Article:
I am looking forward to going home after the Christmas holidays as I board the Saskatchewan regional bus in Regina. I settle into a seat and pull out a book for my one-and-a-half hour trip to Weyburn.
But I’m distracted when a man comes aboard to say goodbye to one of the passengers near the front: a male teen wearing a hoodie and holding a plastic bag on his lap.
The man disembarks when it is time to leave and watches as the bus pulls away. Just then, the young passenger moves to the door of the bus, wanting off. The man comes back on and takes the boy to his seat. We try to leave again. The boy is up at the door, and the man is outside waving him to sit down. He comes aboard — again. This time, he does not hide his anger. Everyone on the bus is fully attentive to the situation now, silently witnessing distress.
We pull onto the street, but within half a block the boy is at the door begging to be let off. “Open the door,” he repeats. He finds the lever that opens the door, and the driver struggles to restrain him from pushing it. The driver repeatedly encourages him to return to his seat. The boy is frantic now, desperate to get off the bus. In my mind, I silently page someone to the front of the bus to help resolve the situation. But who?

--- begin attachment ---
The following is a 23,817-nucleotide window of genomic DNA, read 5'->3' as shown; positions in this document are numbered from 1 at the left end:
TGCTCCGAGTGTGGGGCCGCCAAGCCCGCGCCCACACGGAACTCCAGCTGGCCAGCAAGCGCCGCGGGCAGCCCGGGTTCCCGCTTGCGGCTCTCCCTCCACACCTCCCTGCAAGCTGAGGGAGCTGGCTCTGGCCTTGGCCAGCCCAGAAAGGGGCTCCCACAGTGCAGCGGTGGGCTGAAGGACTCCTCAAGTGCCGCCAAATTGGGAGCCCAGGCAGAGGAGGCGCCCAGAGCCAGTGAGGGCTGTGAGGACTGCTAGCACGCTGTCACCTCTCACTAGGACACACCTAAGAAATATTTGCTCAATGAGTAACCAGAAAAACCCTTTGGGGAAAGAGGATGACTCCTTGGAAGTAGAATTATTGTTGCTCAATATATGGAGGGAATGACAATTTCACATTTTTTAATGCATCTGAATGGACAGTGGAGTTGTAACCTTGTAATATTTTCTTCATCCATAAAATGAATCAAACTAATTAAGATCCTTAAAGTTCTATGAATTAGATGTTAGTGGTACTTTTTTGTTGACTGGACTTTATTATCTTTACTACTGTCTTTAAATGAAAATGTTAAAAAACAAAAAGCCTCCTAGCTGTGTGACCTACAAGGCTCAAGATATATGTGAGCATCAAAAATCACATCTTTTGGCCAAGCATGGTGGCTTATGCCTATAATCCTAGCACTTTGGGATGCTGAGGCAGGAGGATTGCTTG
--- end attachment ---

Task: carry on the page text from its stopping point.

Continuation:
Listen to more of Sharon Elliott's story here.
My husband and I facilitated an adult study group at our church, Grace United in Weyburn, using a study guide that asked the question, “Who is God?” We changed it to, “When is God?” and the room instantly filled with personal stories describing times of being moved from complacency to compassion to action. So, when is God? God is when you move from your comfortable seat on the bus to assist someone in need.
Before I know it, I am kneeling by the stairs where the young man is urging the driver to let him off. I try to take his arm, but he is rigid and resistant. Somehow, I gently coax him back to his seat. He finally complies. I crouch in the aisle and ask him questions about his Christmas. He received new clothes, went tobogganing. I get him to move by the window so I can sit with him. Favourite colour, blue. Likes school.
As we head out of Regina, he continues to tell the driver to turn the bus around, but we are committed to the highway now. He looks back at the city as we descend into the darkness of southeast Saskatchewan. When we arrive in Weyburn, I say goodbye and tell him he’ll be okay. I arrange for another passenger to see him through to his destination.
I later learn he lives with autism. I learn how difficult it is when a routine has been established, as it had been during his two-week break, then comes to an end. I am reminded of times on my journey when I resisted change. When I wanted to turn around and go back. Times when I needed the compassion and coaching of a stranger to help me move forward.
When is God? God is now. Gently paging us to the front of the bus to help someone in need.
Sharon Elliott is a licensed lay worship leader in Weyburn, Sask. Listen to her story here.